Next week's IBM Innovate 2010 is expanding beyond Rational Software's annual conference attendees to embrace developers who focus on systems of systems, smart products, power systems and hardware, according to Scott Hebner, vice president, marketing and strategy, IBM Rational. "In effect, every business is becoming a software business," he said.
The conference "is IBM-wide, not just Rational. It's a different conference than it was in the past. The majority of attendees haven't attended before," Hebner said.
The focus, he said, is designing and delivering smarter products. To do so, IBM is stressing an integrated process that goes beyond the development organization—to an enterprise-wide integration, with the Jazz platform as the underpinning, Hebner said.
"One of the least efficient business processes is the process of software and system delivery," he explained. "There's a lot of waste in the system, which comes from a very manual process, one that's not collaborative. Most companies can't measure in real time across projects, and therefore improve the process. We're driving an integrated process based on the Jazz platform, allowing all these different phases to be integrated into one process. What underpins change management, requirements, etc., is a common infrastructure based on an open standard called Jazz. We will be talking about how teams need to collaborate, and that extends into operational teams."
She said she expects IBM to "talk about the expansion of the application lifecycle; and how we will see new constituents coming into the application lifecycle—stakeholders from the line of business, stakeholders focused on requirements, stakeholders focused on design and architecture."
The cloud will also be prominent, Lanowitz anticipates. "It's accelerating faster than everyone thought it would have. Small and medium businesses are getting into the cloud quickly, and larger-size businesses too." She said she also expects that IBM will address virtualization and service virtualization, and how virtualization and cloud computing are tied together.
Forrester analyst Dave West also expects to hear some announcements around IBM Tivoli. "I think there will be a play on the operations side of house," in terms of integration, he said. "At the moment, Tivoli integration is with the legacy IBM products. I expect integration with Rational Team Concert [RTC] and the more modern products," he said.
Lanowitz agrees. "What we see in the market is the intersection of apps and ops. Ops is saying they have to work more like the application team, and be proactive. I think we will see a lot more from IBM/Rational on how Tivoli is being woven into Rational and Rational woven into Tivoli.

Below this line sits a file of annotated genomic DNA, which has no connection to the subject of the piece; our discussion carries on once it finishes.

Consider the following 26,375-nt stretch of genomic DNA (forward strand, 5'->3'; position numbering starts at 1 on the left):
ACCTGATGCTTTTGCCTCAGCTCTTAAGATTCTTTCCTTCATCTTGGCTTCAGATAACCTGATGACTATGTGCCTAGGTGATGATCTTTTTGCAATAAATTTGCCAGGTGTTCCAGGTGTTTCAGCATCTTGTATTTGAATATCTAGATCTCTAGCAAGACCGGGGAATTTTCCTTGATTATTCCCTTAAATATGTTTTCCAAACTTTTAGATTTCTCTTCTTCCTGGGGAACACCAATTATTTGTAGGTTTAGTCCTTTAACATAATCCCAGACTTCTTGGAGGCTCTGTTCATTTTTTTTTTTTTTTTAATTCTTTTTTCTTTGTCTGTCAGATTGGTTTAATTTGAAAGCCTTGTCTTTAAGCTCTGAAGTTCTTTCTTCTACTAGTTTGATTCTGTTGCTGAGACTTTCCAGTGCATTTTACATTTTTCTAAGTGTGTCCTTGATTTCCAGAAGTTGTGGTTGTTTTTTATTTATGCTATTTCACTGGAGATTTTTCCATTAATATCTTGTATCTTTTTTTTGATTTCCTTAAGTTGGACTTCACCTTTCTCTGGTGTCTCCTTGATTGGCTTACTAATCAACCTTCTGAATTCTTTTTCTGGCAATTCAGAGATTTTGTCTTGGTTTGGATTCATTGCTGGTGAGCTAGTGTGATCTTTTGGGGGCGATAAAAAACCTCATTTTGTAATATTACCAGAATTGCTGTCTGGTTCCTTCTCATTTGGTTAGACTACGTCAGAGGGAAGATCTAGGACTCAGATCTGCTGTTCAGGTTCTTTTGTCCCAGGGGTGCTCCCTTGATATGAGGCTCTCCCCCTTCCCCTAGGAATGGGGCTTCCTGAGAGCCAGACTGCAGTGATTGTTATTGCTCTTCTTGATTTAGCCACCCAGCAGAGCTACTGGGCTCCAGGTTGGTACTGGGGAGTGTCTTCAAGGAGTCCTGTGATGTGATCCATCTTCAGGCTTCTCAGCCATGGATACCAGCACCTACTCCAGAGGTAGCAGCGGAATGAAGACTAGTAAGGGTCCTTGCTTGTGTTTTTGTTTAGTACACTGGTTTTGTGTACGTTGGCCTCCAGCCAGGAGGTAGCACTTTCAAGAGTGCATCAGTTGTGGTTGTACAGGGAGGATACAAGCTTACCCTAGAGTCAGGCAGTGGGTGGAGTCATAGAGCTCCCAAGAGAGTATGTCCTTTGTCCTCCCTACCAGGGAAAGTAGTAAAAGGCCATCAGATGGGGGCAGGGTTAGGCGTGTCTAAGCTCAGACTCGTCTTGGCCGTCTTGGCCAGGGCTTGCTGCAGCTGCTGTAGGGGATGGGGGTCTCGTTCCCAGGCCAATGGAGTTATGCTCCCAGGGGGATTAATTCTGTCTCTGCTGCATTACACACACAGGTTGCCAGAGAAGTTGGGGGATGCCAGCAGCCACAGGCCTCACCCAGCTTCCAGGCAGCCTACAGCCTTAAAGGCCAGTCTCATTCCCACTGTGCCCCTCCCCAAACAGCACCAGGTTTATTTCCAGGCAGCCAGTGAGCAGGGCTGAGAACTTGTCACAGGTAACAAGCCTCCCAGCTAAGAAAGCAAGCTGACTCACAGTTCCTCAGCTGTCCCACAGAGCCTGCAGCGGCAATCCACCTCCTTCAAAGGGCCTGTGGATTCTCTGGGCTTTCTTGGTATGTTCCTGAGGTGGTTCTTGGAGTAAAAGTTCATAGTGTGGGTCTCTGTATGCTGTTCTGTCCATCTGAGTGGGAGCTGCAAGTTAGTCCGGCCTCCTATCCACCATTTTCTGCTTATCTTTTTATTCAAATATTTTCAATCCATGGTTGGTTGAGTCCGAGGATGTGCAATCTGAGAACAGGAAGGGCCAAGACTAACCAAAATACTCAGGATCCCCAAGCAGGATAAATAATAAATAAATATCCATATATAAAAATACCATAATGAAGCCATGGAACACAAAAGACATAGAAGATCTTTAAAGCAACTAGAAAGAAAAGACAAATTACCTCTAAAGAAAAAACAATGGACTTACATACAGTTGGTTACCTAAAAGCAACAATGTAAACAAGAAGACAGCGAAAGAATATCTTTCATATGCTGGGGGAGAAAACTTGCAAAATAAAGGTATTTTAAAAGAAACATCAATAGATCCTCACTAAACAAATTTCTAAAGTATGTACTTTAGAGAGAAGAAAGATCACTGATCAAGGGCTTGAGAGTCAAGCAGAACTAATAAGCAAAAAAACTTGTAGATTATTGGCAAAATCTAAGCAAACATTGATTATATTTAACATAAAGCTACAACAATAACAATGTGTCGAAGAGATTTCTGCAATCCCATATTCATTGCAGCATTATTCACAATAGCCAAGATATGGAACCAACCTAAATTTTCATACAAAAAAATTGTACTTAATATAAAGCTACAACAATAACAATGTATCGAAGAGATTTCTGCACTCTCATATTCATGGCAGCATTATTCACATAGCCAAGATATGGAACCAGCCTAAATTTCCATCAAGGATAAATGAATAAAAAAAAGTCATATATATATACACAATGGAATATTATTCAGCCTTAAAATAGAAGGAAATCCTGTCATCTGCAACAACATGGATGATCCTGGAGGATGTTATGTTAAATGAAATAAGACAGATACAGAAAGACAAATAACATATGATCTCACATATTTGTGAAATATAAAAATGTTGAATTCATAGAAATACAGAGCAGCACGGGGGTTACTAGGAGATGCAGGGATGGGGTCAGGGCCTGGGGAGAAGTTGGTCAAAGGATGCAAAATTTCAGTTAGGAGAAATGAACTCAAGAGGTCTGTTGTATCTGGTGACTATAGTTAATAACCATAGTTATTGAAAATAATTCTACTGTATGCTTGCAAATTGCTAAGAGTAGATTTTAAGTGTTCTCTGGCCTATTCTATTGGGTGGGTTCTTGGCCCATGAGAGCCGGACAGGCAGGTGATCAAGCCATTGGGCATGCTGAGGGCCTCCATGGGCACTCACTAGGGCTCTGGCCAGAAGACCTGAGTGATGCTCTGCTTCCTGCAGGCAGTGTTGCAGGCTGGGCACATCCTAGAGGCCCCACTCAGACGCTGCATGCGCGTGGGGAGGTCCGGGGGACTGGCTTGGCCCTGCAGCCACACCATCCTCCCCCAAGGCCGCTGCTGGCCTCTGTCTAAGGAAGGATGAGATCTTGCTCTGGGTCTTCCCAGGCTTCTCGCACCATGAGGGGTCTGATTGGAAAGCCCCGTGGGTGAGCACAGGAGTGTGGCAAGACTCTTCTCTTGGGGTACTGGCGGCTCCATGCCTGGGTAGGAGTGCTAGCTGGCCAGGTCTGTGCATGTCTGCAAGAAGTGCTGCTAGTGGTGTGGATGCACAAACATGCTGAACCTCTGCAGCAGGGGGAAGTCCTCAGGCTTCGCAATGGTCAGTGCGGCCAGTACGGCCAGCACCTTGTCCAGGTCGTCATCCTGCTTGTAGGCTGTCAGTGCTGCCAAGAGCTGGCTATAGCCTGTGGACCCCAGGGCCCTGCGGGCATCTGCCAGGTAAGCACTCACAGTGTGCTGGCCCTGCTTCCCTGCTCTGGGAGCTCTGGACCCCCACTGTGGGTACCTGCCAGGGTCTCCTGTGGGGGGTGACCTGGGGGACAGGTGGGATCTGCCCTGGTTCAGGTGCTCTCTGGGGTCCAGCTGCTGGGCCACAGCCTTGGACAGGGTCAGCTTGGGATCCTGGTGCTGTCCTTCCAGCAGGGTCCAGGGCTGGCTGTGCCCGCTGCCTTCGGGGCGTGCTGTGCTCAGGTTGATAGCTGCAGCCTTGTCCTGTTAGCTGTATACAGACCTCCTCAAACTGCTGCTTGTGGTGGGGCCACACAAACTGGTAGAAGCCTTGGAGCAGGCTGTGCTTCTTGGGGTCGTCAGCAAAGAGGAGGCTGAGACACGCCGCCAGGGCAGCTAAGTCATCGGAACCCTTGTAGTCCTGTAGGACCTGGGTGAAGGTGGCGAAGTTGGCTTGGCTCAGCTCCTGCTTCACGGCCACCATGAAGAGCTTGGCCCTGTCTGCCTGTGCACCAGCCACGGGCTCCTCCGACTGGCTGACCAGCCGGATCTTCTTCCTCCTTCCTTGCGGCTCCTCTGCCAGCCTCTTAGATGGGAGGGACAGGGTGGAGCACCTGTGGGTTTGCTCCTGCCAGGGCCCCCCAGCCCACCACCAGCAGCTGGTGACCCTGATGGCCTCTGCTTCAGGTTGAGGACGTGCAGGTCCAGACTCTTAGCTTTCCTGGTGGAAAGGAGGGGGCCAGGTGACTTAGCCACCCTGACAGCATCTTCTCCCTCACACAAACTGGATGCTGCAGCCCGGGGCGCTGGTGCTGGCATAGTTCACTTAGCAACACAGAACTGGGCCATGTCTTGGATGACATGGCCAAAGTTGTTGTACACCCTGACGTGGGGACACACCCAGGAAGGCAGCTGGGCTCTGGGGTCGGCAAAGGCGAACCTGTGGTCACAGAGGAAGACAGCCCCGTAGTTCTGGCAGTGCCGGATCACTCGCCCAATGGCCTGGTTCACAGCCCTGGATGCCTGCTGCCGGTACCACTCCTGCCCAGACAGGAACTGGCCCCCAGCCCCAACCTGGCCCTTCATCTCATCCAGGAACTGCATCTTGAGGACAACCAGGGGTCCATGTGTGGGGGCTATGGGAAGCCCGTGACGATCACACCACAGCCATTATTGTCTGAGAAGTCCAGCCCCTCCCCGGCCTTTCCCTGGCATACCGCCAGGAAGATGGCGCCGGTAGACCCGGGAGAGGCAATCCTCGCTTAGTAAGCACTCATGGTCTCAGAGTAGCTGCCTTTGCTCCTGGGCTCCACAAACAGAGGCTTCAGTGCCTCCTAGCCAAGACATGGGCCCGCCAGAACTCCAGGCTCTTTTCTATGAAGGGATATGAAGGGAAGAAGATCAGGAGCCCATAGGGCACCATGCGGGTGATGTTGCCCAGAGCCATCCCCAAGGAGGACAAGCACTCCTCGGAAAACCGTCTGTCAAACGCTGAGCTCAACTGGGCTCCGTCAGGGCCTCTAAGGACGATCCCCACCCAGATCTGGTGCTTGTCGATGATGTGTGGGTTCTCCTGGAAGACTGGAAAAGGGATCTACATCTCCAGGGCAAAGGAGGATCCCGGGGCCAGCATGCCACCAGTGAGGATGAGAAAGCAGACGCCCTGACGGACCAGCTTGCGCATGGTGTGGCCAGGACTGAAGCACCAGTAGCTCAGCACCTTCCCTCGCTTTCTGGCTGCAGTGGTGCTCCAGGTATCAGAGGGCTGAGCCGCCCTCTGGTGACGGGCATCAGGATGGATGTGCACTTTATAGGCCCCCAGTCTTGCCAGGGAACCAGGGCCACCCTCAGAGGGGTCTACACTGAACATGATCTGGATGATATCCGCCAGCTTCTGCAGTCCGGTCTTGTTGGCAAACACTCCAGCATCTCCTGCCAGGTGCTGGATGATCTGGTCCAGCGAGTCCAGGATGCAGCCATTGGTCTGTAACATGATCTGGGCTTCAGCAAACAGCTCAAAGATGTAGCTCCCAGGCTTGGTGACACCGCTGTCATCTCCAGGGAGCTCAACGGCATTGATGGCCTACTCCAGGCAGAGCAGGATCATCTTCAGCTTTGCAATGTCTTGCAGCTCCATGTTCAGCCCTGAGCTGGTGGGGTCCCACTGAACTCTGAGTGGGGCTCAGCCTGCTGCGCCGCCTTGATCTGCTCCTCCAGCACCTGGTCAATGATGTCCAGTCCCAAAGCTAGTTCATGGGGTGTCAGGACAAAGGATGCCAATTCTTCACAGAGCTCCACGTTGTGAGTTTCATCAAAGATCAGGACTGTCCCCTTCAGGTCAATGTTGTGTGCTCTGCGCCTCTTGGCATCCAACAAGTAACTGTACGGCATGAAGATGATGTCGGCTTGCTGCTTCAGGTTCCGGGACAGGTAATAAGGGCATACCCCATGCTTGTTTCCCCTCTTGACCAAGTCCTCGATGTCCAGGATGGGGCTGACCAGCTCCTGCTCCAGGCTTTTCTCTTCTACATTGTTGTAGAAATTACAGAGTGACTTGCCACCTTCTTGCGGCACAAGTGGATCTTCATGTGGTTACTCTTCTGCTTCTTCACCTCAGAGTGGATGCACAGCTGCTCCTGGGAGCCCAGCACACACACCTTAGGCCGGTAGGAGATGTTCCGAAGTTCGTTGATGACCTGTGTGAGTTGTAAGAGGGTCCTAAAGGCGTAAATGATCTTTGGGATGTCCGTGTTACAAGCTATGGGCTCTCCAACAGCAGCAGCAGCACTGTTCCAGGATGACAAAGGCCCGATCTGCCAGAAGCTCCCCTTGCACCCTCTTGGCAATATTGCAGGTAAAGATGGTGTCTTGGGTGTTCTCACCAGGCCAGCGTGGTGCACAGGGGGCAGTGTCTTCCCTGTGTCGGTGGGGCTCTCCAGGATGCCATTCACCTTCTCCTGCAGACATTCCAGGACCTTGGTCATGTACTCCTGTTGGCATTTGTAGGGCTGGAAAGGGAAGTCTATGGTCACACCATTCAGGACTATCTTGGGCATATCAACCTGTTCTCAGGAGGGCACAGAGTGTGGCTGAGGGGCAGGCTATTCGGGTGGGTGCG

As far as the Jazz platform, West said it's "a great vision." However, Rational Team Concert [built on Jazz] is not gaining much market share. "It's competing with other products in its own portfolio—ClearCase, ClearQuest, etc.; it's priced expensively; and as soon as customers do a real evaluation, they realize RTC is a completely different platform. Jazz is powerful and compelling, but the reality is it's IBM centric, and I don't see many other vendors taking on Jazz."
Lanowitz, however, said IBM has put a lot of effort into building out the Jazz ecosystem. "I suspect we'll see more of the same. IBM is committed to it, and we'll continue to see them grow things out for Jazz, and to expand what ALM really means."
To move customers forward to the Jazz platform, Hebner said IBM is doing three things: extending existing products into Jazz with connectors, rebuilding some other products on the Jazz platform, and positioning Jazz as the underpinning for the flexibility and affordability of cloud computing.
According to Robyn Gold, marketing manager, for Jazz and collaborative ALM, IBM Rational, the Open Services for Lifecycle Collaboration (OSLC) initiative will also be important this year. OSLC is an effort intended to simplify collaboration across the software delivery lifecycle. "This is definitely the year where that initiative is becoming real," she said. "We're seeing partners embrace it and more products incorporate it. It's a great proof point year for enabling tools interoperability across vendors."
While Lanowitz expects IBM to talk about OSLC, she said the other three big application lifecycle players—Microsoft with Visual Studio 2010, MKS, and HP—have yet to get on board. "For IBM to take a leadership position [on OSLC] is a positive thing, but for OSLC to have a life, you need another heavy hitter. We're seeing those other three companies all make major moves in the application lifecycle as well. Microsoft has TechEd coming up; HP's conference is coming up mid-June, and while HP doesn't think it plays in the application lifecycle market, their customers do; and MKS doesn't have a conference, but they're really powerful in the embedded space."
The embedded space is where IBM is aiming as well, and Gold said the Innovate conference has a number of sessions designed for the systems engineering audience. "Sometimes we find the systems engineering audience brings an additional level of rigor in some disciplines, and often the IT audience appreciates that and will pick up on that rigor. With the Rational acquisition of Telelogic and Doors we've had some success in that many of our IT customers appreciate the additional rigor Doors brings and have adapted it."
Forrester's West said that MKS has made "significant inroads" in the systems ALM space, and that while IBM has all the components and expertise to play in this space, he has been "underwhelmed by their embedded story." In particular, he said, IBM has not transitioned the Telelogic products to the Jazz platform yet. But, he added, "At the conference they may announce a great partnership with PLM [product lifecycle management], or they may announce Telelogic changing to the Jazz platform. If they do, that might change my opinion."